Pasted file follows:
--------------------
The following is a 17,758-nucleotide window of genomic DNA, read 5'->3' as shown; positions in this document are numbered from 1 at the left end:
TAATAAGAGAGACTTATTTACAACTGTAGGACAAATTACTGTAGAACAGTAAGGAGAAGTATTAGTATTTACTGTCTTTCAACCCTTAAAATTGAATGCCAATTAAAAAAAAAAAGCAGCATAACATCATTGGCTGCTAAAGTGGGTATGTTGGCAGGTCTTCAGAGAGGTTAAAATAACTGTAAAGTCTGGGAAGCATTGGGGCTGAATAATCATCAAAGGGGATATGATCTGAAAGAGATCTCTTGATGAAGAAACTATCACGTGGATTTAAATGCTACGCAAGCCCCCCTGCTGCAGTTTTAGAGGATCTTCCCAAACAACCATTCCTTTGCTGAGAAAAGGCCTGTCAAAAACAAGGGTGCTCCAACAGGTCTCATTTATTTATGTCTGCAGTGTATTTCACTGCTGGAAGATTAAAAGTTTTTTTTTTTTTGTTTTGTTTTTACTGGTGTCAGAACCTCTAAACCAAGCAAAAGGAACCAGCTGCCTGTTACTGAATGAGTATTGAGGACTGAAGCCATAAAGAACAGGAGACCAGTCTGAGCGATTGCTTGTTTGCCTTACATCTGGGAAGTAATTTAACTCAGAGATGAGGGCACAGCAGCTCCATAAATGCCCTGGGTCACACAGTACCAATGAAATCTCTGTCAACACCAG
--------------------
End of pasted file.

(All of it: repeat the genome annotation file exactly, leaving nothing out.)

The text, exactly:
The following is a 17,758-nucleotide window of genomic DNA, read 5'->3' as shown; positions in this document are numbered from 1 at the left end:
TAATAAGAGAGACTTATTTACAACTGTAGGACAAATTACTGTAGAACAGTAAGGAGAAGTATTAGTATTTACTGTCTTTCAACCCTTAAAATTGAATGCCAATTAAAAAAAAAAAGCAGCATAACATCATTGGCTGCTAAAGTGGGTATGTTGGCAGGTCTTCAGAGAGGTTAAAATAACTGTAAAGTCTGGGAAGCATTGGGGCTGAATAATCATCAAAGGGGATATGATCTGAAAGAGATCTCTTGATGAAGAAACTATCACGTGGATTTAAATGCTACGCAAGCCCCCCTGCTGCAGTTTTAGAGGATCTTCCCAAACAACCATTCCTTTGCTGAGAAAAGGCCTGTCAAAAACAAGGGTGCTCCAACAGGTCTCATTTATTTATGTCTGCAGTGTATTTCACTGCTGGAAGATTAAAAGTTTTTTTTTTTTTGTTTTGTTTTTACTGGTGTCAGAACCTCTAAACCAAGCAAAAGGAACCAGCTGCCTGTTACTGAATGAGTATTGAGGACTGAAGCCATAAAGAACAGGAGACCAGTCTGAGCGATTGCTTGTTTGCCTTACATCTGGGAAGTAATTTAACTCAGAGATGAGGGCACAGCAGCTCCATAAATGCCCTGGGTCACACAGTACCAATGAAATCTCTGTCAACACCAG